At issue: Their "Vanilla Hickory Smoked Manhattan," which is billed on their online menu as "our take on an all time classic". The listed ingredients are vanilla and hickory smoked Crown Royal Extra Rare, fresh lemon, in-house cherry vanilla bitters, hickory smoked syrup, vanilla cognac.

Now, I'm sure this is a lovely drink, though at a reported $45 a pop, I'm equally sure I'll never find out. But it isn't a Manhattan. It isn't a "take" on a Manhattan. If you want to be a purist about it - and I do - there isn't one single ingredient in common between this drink and an authentic, traditional Manhattan.

There are so many issues with this menu. For me, it's just another example of a bar program surpassing fundamentals for pop flavors: rosewater and cucumber with hendricks gin (and a rosewater sugar rim), rosemary, vanilla, basic molecular (sodium alginate, i can only guess) and more rimming than any bartender should ever be subjected to. Everything shouts "look at me! im full of flavor! i won't taste anything like my base spirit!"

Not to poo-poo too much, but all goes to show that the naming of their cocktails can't really be held up to classical rigor.

i think they are afraid of subtlety and the owner must run a vanilla bean plantation or something. at least they are not too brandy happy on their menus.

abstract expressionist beverage compounder

creator of acquired tastes

bostonapothecary.com

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When does a cocktail depart so far from its namesake that a new name is needed? I ask this in light of an article in the Saturday Globe and Mail (sadly, unavailable online) about a new Toronto cocktail hotspot called Barchef.

Here is a photo of their "Cold Smoked Manhattan". I wonder how the imbiber gets around the giant shards of sharp, pointy ice?

"Wives and such are constantly filling up any refrigerator they have a

claim on, even its ice compartment, with irrelevant rubbish like

food."" - Kingsley Amis

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When does a cocktail depart so far from its namesake that a new name is needed?

No less an authority than the great Trader Vic himself had this to say on the subject, from his 1946 Trader Vic's Book of Food and Drink:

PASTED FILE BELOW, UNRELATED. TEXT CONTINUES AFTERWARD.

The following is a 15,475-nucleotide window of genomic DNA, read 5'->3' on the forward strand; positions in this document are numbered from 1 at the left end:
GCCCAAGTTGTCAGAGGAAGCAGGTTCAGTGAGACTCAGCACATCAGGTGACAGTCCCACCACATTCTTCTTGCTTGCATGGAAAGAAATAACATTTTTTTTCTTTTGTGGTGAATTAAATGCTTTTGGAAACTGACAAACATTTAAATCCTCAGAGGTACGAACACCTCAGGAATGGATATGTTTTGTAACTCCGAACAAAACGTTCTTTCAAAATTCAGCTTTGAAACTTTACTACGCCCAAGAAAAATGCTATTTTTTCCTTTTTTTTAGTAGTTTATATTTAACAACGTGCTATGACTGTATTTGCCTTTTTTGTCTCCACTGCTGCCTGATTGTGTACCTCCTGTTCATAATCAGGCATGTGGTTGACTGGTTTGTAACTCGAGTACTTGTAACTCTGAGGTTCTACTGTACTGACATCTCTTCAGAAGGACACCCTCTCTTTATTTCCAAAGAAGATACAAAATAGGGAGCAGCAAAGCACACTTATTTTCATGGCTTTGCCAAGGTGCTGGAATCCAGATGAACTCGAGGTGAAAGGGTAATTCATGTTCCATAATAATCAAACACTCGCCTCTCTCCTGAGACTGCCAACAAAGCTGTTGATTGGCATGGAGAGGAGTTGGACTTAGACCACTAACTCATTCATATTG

Now a blast to those chronic recipe changers. If they don't just bitch up more liquor and turn it into the damnedest-tasting stuff! You should realize that if you change one ingredient or a single preportion in a drink you no longer have the drink as named--you have a new concoction and you might as well give it another name. Take, for example, a Martini, or an Old-Fashioned. There's one way to make a Martini and one way to make an Old-Fashioned. As soon as you start to leave the bitters out of an Old-Fashioned, or subsititute something else for the vermouth in a Martini, or add a little onion juice or olive juice or dunk in a little dill pickle, you've got another drink. Maybe it's good but don't give it the moniker of something it isn't. Your guest may be a steady Martini or O.F. drinker and know the flavors and like the brew the way it was originally made. You come along and tell him you have a terrific formula and feed it to him and what in the hell can a guy do but say it's nice? In all probability it stinks as far as he's concerned, because he had his mouth all set on the real thing.

Now I'm not quite so codgerly as all that, but I came across this today and couldn't help but share. And of course when the choice is between recklessness and codgerliness, at least in the realm of mixology, I like to side with the codgers.

Andy Arrington

Journeyman Drinksmith

Twitter--@LoneStarBarman

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Now, I'm sure this is a lovely drink, though at a reported $45 a pop, I'm equally sure I'll never find out. But it isn't a Manhattan. It isn't a "take" on a Manhattan. If you want to be a purist about it - and I do - there isn't one single ingredient in common between this drink and an authentic, traditional Manhattan.